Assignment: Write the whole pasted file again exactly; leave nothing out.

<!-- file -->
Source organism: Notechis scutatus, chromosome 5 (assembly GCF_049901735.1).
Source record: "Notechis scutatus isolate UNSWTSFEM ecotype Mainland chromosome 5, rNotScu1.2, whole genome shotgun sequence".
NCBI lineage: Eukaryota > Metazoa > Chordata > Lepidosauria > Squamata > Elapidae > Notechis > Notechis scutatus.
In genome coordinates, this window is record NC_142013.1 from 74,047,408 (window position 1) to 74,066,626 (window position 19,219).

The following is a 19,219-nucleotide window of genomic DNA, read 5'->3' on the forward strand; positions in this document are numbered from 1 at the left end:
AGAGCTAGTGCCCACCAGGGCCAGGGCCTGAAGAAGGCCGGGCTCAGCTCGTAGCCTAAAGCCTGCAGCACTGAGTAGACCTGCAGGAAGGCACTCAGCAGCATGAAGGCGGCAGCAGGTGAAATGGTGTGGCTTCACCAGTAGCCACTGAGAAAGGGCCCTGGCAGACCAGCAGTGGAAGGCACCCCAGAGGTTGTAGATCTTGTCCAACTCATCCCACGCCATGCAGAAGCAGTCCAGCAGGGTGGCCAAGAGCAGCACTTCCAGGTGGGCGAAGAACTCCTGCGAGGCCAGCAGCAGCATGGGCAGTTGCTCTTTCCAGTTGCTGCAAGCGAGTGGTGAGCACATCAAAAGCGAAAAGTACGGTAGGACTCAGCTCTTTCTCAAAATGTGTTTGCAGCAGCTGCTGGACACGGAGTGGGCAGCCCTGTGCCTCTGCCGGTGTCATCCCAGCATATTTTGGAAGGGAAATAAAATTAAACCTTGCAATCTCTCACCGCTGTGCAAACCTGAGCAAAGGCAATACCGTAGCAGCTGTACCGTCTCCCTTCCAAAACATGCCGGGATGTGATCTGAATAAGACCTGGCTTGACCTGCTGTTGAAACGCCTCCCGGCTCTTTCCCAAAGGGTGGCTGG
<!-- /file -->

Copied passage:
Source organism: Notechis scutatus, chromosome 5 (assembly GCF_049901735.1).
Source record: "Notechis scutatus isolate UNSWTSFEM ecotype Mainland chromosome 5, rNotScu1.2, whole genome shotgun sequence".
NCBI lineage: Eukaryota > Metazoa > Chordata > Lepidosauria > Squamata > Elapidae > Notechis > Notechis scutatus.
In genome coordinates, this window is record NC_142013.1 from 74,047,408 (window position 1) to 74,066,626 (window position 19,219).

The following is a 19,219-nucleotide window of genomic DNA, read 5'->3' on the forward strand; positions in this document are numbered from 1 at the left end:
AGAGCTAGTGCCCACCAGGGCCAGGGCCTGAAGAAGGCCGGGCTCAGCTCGTAGCCTAAAGCCTGCAGCACTGAGTAGACCTGCAGGAAGGCACTCAGCAGCATGAAGGCGGCAGCAGGTGAAATGGTGTGGCTTCACCAGTAGCCACTGAGAAAGGGCCCTGGCAGACCAGCAGTGGAAGGCACCCCAGAGGTTGTAGATCTTGTCCAACTCATCCCACGCCATGCAGAAGCAGTCCAGCAGGGTGGCCAAGAGCAGCACTTCCAGGTGGGCGAAGAACTCCTGCGAGGCCAGCAGCAGCATGGGCAGTTGCTCTTTCCAGTTGCTGCAAGCGAGTGGTGAGCACATCAAAAGCGAAAAGTACGGTAGGACTCAGCTCTTTCTCAAAATGTGTTTGCAGCAGCTGCTGGACACGGAGTGGGCAGCCCTGTGCCTCTGCCGGTGTCATCCCAGCATATTTTGGAAGGGAAATAAAATTAAACCTTGCAATCTCTCACCGCTGTGCAAACCTGAGCAAAGGCAATACCGTAGCAGCTGTACCGTCTCCCTTCCAAAACATGCCGGGATGTGATCTGAATAAGACCTGGCTTGACCTGCTGTTGAAACGCCTCCCGGCTCTTTCCCAAAGGGTGGCTGG